Your phone is a powerful weapon.

#1 in my series of Lessons Learned blog posts
Don’t be afraid of customer service calls, they make you better

The dissatisfied people on our campus use the phone to let you know. (The satisfied occasionally send us email or, more often, we don’t hear from them at all.)

When people call to complain, take the call. Listen to what they have to say. Sounds simple, I know. But do you? I think the tendency when the disgruntled phone call begins is to think ahead to how you will defend against their complaints.

I spent nine years as the communication officer for IT at William & Mary and was pretty confident about my ability to take the negative calls. In fact, once I learned from a member of the IT staff that someone on our campus was dissatisfied, I often called the individual first, before they had the chance to pick up the phone. Long way of saying that I didn’t expect to be a little unnerved by the customer service calls I’d get in my new job.

Point of fact is that, last January, the publications side of creative services was pretty new to me. I had worked on a bit of print while in IT. But most of my print experience was limited to the design of postcards and brochures for the myNotebook program marketed to new students at William & Mary.

So looking back, I think I cringed at these phone calls because I didn’t fully understand the print production process. Not to mention, I didn’t have the vocabulary to sound like an authority.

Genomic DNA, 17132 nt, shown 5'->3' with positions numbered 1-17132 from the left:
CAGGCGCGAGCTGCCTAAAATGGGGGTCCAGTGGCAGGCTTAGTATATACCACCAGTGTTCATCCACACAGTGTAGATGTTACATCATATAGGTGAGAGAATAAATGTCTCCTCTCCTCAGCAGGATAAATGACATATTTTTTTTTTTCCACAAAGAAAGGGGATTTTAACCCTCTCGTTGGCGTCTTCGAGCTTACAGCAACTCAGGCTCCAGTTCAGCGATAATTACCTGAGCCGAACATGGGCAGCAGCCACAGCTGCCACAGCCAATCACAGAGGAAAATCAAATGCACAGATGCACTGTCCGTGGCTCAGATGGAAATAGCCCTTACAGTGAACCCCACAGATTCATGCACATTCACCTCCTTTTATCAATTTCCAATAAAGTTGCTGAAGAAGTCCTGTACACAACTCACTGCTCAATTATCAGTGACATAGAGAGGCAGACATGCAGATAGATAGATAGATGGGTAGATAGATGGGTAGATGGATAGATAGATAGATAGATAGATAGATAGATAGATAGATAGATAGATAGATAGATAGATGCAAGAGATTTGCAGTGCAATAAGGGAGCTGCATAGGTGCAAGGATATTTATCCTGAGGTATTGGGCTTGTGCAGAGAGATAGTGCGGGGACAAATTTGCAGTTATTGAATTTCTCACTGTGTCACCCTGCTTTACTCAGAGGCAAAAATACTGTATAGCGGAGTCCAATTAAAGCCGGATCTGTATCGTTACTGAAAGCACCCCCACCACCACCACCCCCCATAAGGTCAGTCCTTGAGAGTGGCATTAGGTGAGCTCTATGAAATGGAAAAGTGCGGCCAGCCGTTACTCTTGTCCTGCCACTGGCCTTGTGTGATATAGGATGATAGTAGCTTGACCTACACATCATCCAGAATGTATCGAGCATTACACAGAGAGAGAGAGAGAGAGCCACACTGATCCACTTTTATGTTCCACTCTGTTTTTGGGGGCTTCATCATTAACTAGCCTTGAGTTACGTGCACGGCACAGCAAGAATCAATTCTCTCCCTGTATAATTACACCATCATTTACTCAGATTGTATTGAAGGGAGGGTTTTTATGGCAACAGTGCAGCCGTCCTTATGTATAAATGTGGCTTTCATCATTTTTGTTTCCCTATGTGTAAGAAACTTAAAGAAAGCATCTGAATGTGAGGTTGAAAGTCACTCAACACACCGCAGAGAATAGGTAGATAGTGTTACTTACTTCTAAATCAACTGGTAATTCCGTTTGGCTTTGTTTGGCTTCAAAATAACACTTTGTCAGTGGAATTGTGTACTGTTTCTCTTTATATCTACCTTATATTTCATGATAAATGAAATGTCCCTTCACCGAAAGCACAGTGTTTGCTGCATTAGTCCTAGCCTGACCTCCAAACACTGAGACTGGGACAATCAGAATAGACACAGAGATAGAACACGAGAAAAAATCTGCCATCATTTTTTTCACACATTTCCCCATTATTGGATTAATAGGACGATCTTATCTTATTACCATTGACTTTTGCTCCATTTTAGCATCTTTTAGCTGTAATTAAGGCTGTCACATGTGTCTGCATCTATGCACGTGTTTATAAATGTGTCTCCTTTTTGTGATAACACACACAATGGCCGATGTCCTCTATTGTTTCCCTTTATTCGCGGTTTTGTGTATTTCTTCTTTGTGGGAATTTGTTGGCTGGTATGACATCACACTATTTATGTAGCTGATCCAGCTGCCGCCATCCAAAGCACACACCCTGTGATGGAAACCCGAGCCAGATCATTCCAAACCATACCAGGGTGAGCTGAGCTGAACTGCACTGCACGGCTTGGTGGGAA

I took the calls anyway and I listened. And then, I asked questions. I had to. It was the only way to figure out the process and then work to improve it.

I was reminded that the phone is a powerful weapon. Why? Because, more often than not, we don’t use it. We communicate via email so regularly that the power of a conversation about what went wrong last time, and what we need to avoid this time around can work to your favor. Why? Because your tone can convey concern and commitment to a better experience. You can also take the opportunity to educate the customer about your process (aka, what you need from them to ensure success).

The only way to know what customers think about the service and products your department provides is to hear from them directly. Take the calls and find out.


Author: susantevans

Susan T. Evans is director of corporate and foundations relations at the College of William & Mary. She is a proven strategic leader with deep expertise in advancement, communications, brand management, marketing, digital strategy, technology, administration and organizational development. She is known for creative and strategic approaches to challenges within higher education, nonprofits and business.

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